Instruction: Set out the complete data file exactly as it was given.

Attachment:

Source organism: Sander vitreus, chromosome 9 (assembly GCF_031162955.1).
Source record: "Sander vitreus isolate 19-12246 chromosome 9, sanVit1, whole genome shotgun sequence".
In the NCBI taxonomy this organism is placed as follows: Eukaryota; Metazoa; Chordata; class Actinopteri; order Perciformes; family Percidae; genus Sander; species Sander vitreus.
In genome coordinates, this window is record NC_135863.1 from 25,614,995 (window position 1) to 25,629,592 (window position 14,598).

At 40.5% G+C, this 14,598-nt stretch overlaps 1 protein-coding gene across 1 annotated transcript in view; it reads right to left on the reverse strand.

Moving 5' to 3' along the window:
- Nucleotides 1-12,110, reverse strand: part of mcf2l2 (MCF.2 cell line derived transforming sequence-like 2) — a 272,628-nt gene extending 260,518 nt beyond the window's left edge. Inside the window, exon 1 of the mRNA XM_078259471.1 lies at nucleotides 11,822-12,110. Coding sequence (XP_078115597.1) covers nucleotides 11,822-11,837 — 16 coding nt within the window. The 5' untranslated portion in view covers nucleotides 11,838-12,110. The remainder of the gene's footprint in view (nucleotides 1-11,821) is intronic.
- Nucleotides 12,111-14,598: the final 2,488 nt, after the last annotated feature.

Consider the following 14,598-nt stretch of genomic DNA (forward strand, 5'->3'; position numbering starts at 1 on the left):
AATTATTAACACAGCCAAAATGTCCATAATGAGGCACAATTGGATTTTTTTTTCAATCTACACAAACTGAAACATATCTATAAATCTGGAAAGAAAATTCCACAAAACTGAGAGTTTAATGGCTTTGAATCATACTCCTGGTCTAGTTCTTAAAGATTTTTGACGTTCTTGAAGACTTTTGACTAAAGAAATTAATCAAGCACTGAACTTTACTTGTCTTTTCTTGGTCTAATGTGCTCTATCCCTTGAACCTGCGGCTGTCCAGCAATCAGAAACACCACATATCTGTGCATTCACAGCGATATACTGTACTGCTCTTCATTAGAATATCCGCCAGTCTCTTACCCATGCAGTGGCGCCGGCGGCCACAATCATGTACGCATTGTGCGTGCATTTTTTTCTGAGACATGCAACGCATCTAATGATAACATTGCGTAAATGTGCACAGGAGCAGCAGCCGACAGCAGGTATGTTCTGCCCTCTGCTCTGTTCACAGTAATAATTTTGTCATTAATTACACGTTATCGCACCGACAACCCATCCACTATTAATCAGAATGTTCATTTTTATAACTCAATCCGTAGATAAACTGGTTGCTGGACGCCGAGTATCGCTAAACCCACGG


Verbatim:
Source organism: Sander vitreus, chromosome 9 (assembly GCF_031162955.1).
Source record: "Sander vitreus isolate 19-12246 chromosome 9, sanVit1, whole genome shotgun sequence".
In the NCBI taxonomy this organism is placed as follows: Eukaryota; Metazoa; Chordata; class Actinopteri; order Perciformes; family Percidae; genus Sander; species Sander vitreus.
In genome coordinates, this window is record NC_135863.1 from 25,614,995 (window position 1) to 25,629,592 (window position 14,598).

At 40.5% G+C, this 14,598-nt stretch overlaps 1 protein-coding gene across 1 annotated transcript in view; it reads right to left on the reverse strand.

Moving 5' to 3' along the window:
- Nucleotides 1-12,110, reverse strand: part of mcf2l2 (MCF.2 cell line derived transforming sequence-like 2) — a 272,628-nt gene extending 260,518 nt beyond the window's left edge. Inside the window, exon 1 of the mRNA XM_078259471.1 lies at nucleotides 11,822-12,110. Coding sequence (XP_078115597.1) covers nucleotides 11,822-11,837 — 16 coding nt within the window. The 5' untranslated portion in view covers nucleotides 11,838-12,110. The remainder of the gene's footprint in view (nucleotides 1-11,821) is intronic.
- Nucleotides 12,111-14,598: the final 2,488 nt, after the last annotated feature.

Consider the following 14,598-nt stretch of genomic DNA (forward strand, 5'->3'; position numbering starts at 1 on the left):
AATTATTAACACAGCCAAAATGTCCATAATGAGGCACAATTGGATTTTTTTTTCAATCTACACAAACTGAAACATATCTATAAATCTGGAAAGAAAATTCCACAAAACTGAGAGTTTAATGGCTTTGAATCATACTCCTGGTCTAGTTCTTAAAGATTTTTGACGTTCTTGAAGACTTTTGACTAAAGAAATTAATCAAGCACTGAACTTTACTTGTCTTTTCTTGGTCTAATGTGCTCTATCCCTTGAACCTGCGGCTGTCCAGCAATCAGAAACACCACATATCTGTGCATTCACAGCGATATACTGTACTGCTCTTCATTAGAATATCCGCCAGTCTCTTACCCATGCAGTGGCGCCGGCGGCCACAATCATGTACGCATTGTGCGTGCATTTTTTTCTGAGACATGCAACGCATCTAATGATAACATTGCGTAAATGTGCACAGGAGCAGCAGCCGACAGCAGGTATGTTCTGCCCTCTGCTCTGTTCACAGTAATAATTTTGTCATTAATTACACGTTATCGCACCGACAACCCATCCACTATTAATCAGAATGTTCATTTTTATAACTCAATCCGTAGATAAACTGGTTGCTGGACGCCGAGTATCGCTAAACCCACGG